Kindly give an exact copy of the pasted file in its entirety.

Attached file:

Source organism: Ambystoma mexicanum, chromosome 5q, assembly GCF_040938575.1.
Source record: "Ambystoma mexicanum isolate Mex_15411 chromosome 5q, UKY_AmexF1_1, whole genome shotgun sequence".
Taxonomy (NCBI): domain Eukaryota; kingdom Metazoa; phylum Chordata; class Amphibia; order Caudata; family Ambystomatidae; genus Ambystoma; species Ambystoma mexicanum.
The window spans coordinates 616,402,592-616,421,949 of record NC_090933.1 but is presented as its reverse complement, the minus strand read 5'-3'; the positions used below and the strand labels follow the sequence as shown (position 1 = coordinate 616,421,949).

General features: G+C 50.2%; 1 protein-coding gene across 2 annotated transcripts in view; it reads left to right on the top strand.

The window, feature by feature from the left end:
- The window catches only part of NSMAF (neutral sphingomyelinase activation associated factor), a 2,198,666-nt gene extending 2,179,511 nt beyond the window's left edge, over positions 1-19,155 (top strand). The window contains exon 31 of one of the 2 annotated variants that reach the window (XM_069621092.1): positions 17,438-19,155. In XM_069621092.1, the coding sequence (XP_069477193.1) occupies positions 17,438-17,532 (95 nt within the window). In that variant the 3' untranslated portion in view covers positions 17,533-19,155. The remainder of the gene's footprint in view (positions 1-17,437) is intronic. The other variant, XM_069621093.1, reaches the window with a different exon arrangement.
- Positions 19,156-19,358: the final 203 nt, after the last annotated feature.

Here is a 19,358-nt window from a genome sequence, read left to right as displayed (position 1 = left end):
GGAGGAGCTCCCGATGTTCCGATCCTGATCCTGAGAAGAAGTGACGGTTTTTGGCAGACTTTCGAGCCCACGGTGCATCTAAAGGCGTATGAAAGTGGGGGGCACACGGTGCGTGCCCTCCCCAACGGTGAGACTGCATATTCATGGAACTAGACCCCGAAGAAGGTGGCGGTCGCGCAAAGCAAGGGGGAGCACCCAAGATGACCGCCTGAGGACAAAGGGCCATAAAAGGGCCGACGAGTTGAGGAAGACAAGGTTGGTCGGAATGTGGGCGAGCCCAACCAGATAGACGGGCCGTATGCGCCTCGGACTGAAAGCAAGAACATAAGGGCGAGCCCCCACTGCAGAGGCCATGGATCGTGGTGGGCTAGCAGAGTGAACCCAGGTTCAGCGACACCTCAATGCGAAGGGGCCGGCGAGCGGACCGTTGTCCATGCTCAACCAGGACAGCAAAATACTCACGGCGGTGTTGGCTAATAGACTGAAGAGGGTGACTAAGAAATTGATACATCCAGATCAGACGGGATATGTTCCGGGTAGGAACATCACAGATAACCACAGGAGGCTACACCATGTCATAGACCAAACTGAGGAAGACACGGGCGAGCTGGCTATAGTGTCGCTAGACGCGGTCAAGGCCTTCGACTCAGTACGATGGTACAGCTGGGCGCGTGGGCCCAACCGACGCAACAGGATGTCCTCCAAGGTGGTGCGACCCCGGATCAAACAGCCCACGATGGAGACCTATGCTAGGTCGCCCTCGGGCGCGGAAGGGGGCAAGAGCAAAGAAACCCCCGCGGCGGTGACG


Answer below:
Source organism: Ambystoma mexicanum, chromosome 5q, assembly GCF_040938575.1.
Source record: "Ambystoma mexicanum isolate Mex_15411 chromosome 5q, UKY_AmexF1_1, whole genome shotgun sequence".
Taxonomy (NCBI): domain Eukaryota; kingdom Metazoa; phylum Chordata; class Amphibia; order Caudata; family Ambystomatidae; genus Ambystoma; species Ambystoma mexicanum.
The window spans coordinates 616,402,592-616,421,949 of record NC_090933.1 but is presented as its reverse complement, the minus strand read 5'-3'; the positions used below and the strand labels follow the sequence as shown (position 1 = coordinate 616,421,949).

General features: G+C 50.2%; 1 protein-coding gene across 2 annotated transcripts in view; it reads left to right on the top strand.

The window, feature by feature from the left end:
- The window catches only part of NSMAF (neutral sphingomyelinase activation associated factor), a 2,198,666-nt gene extending 2,179,511 nt beyond the window's left edge, over positions 1-19,155 (top strand). The window contains exon 31 of one of the 2 annotated variants that reach the window (XM_069621092.1): positions 17,438-19,155. In XM_069621092.1, the coding sequence (XP_069477193.1) occupies positions 17,438-17,532 (95 nt within the window). In that variant the 3' untranslated portion in view covers positions 17,533-19,155. The remainder of the gene's footprint in view (positions 1-17,437) is intronic. The other variant, XM_069621093.1, reaches the window with a different exon arrangement.
- Positions 19,156-19,358: the final 203 nt, after the last annotated feature.

Here is a 19,358-nt window from a genome sequence, read left to right as displayed (position 1 = left end):
GGAGGAGCTCCCGATGTTCCGATCCTGATCCTGAGAAGAAGTGACGGTTTTTGGCAGACTTTCGAGCCCACGGTGCATCTAAAGGCGTATGAAAGTGGGGGGCACACGGTGCGTGCCCTCCCCAACGGTGAGACTGCATATTCATGGAACTAGACCCCGAAGAAGGTGGCGGTCGCGCAAAGCAAGGGGGAGCACCCAAGATGACCGCCTGAGGACAAAGGGCCATAAAAGGGCCGACGAGTTGAGGAAGACAAGGTTGGTCGGAATGTGGGCGAGCCCAACCAGATAGACGGGCCGTATGCGCCTCGGACTGAAAGCAAGAACATAAGGGCGAGCCCCCACTGCAGAGGCCATGGATCGTGGTGGGCTAGCAGAGTGAACCCAGGTTCAGCGACACCTCAATGCGAAGGGGCCGGCGAGCGGACCGTTGTCCATGCTCAACCAGGACAGCAAAATACTCACGGCGGTGTTGGCTAATAGACTGAAGAGGGTGACTAAGAAATTGATACATCCAGATCAGACGGGATATGTTCCGGGTAGGAACATCACAGATAACCACAGGAGGCTACACCATGTCATAGACCAAACTGAGGAAGACACGGGCGAGCTGGCTATAGTGTCGCTAGACGCGGTCAAGGCCTTCGACTCAGTACGATGGTACAGCTGGGCGCGTGGGCCCAACCGACGCAACAGGATGTCCTCCAAGGTGGTGCGACCCCGGATCAAACAGCCCACGATGGAGACCTATGCTAGGTCGCCCTCGGGCGCGGAAGGGGGCAAGAGCAAAGAAACCCCCGCGGCGGTGACG